From Reinventing Hiring by Dr. Todd Dewett:
Use non-permanent initial employment. It’s often called probation, but I’m sure we can come up with a better label. In the US it’s fairly rare for professional roles, though more common in other countries, for example, the UK. Zappos is really onto something in this regard by paying people to quit, but I think they could save their money by simply initiating a 6-12 month try-out period. Nobody can hide real deficiencies or fool you by managing impressions for that long. Over this period, you honestly get to know someone and can then make an informed decision since you’ve observed them produce work and collaborate with the team.
Defer premium pay. Instead, go market or submarket. Are you willing to pay top wages for top talent? Yes. Should you pay it before seeing what they can do? No. A better alternative is to agree on a much-improved second year compensation package that kicks in after they survive the probation period. If you’re a destination employer due to overall culture, opportunity, and pay, this will work. You’ll find the talent who really wants to build something meaningful with you over time and you’ll weed out the mercenaries who are always looking for the next jump.
Do you think these suggestions are fair and would work?
From Value is created by doing by Sam Altman:
Value is created by doing.
It’s easy to forget this. A lot of stuff feels like work—commenting on HN, tweeting, reading about other companies’ funding rounds, grabbing coffee, etc —is not actually work. (If you count that as work, think really hard about the value you’re creating in your job.) These activities can be worthwhile in small doses—it’s important to network and meet interesting people to stay in the flow of ideas—but they are not by themselves how new wealth gets created.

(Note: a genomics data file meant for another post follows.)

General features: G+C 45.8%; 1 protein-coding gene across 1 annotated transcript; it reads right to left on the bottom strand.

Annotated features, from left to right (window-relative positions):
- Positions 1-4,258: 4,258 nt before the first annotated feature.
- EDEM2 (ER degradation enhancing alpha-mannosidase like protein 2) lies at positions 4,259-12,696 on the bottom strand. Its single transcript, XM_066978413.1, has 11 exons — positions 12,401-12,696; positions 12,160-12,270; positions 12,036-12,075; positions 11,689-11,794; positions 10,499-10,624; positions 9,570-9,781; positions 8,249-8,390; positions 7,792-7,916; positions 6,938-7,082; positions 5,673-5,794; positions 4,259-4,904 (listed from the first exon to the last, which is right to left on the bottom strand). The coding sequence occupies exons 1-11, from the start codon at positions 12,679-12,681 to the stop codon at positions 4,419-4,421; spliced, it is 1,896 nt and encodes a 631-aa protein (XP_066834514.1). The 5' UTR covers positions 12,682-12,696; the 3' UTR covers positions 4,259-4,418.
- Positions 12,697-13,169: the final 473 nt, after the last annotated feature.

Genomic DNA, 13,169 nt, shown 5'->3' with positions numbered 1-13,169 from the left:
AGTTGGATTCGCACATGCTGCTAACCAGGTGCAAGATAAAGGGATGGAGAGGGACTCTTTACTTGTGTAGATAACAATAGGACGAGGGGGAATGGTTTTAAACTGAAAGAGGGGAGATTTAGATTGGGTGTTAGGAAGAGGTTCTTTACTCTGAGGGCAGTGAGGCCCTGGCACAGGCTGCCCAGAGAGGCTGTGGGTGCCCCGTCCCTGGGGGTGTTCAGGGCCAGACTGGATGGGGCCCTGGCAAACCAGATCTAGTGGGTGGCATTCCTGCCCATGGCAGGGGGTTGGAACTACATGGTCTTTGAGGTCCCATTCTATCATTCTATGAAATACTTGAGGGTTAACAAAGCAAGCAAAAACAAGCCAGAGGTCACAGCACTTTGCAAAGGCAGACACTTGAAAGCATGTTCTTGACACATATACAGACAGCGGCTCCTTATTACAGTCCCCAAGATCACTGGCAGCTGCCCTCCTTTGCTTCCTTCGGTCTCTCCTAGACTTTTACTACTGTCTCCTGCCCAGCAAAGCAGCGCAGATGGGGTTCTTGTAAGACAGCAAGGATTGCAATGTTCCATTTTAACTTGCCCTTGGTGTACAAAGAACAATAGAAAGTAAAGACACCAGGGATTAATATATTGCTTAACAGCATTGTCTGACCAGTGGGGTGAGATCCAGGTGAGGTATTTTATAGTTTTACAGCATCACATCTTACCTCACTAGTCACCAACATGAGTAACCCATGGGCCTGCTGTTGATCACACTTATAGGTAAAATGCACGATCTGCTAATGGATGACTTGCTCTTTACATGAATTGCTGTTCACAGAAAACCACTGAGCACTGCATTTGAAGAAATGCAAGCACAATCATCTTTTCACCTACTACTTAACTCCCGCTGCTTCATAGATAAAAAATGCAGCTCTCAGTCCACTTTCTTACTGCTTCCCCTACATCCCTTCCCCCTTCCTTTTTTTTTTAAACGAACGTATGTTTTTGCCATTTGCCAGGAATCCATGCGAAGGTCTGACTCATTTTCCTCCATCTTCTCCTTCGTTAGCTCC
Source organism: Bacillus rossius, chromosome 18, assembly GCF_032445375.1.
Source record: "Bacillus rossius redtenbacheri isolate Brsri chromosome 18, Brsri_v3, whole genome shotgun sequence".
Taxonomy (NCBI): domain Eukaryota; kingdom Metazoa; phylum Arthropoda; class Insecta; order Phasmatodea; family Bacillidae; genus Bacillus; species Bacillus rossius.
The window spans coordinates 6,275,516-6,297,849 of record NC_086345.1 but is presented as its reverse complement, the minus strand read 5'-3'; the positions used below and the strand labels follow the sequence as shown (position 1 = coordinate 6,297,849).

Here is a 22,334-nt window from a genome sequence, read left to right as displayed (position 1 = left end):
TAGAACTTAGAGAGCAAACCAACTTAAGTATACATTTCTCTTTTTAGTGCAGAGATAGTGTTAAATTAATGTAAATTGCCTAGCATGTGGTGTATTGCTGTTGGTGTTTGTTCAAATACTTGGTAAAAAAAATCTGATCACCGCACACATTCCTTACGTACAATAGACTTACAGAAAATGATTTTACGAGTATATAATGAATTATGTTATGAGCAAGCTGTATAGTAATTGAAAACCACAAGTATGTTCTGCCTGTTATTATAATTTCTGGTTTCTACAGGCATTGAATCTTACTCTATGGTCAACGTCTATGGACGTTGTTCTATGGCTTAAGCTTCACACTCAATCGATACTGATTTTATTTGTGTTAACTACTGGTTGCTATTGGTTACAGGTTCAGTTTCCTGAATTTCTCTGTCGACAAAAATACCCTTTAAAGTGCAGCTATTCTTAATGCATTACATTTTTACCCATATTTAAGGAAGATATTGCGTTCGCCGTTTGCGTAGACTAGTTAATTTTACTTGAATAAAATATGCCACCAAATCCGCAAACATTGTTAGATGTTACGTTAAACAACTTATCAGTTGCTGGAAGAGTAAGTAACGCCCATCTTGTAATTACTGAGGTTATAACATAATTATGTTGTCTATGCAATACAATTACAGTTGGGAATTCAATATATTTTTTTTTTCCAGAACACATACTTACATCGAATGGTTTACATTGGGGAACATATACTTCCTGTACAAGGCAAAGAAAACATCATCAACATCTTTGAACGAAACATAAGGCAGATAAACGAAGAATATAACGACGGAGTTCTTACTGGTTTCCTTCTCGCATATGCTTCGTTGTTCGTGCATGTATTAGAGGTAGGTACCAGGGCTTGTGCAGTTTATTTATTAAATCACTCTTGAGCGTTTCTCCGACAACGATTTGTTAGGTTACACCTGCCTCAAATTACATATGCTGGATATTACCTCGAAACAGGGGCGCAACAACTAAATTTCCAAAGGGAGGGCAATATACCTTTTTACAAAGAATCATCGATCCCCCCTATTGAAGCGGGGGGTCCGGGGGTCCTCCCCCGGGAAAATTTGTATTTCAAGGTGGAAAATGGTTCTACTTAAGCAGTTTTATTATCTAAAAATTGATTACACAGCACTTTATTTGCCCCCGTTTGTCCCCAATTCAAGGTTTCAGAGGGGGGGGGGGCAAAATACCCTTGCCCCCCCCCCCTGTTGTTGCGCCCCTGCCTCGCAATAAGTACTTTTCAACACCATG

Value gets created when a company does things like build widgets and sell them to customers. As a rough guideline, it’s good to stay in roles where you’re close to the doing.
 I count blogging as a marginal use of time, but the reason I started is because I realized it was important to be good at writing, I was bad at it, and the only way I was going to improve was with lots of practice. And sometimes I meet really interesting founders because of something I wrote.
I started blogging for personal brand, but quickly realized that it didn’t justify the time. Now I blog for a different reason. My blog posts are excerpts from the most useful articles I’ve read, so my blog forces me to be constantly learning and open to new ideas. And it has provided me with a library of insights I frequently revisit.
From Guerilla tips for raising venture capital by Richard Price: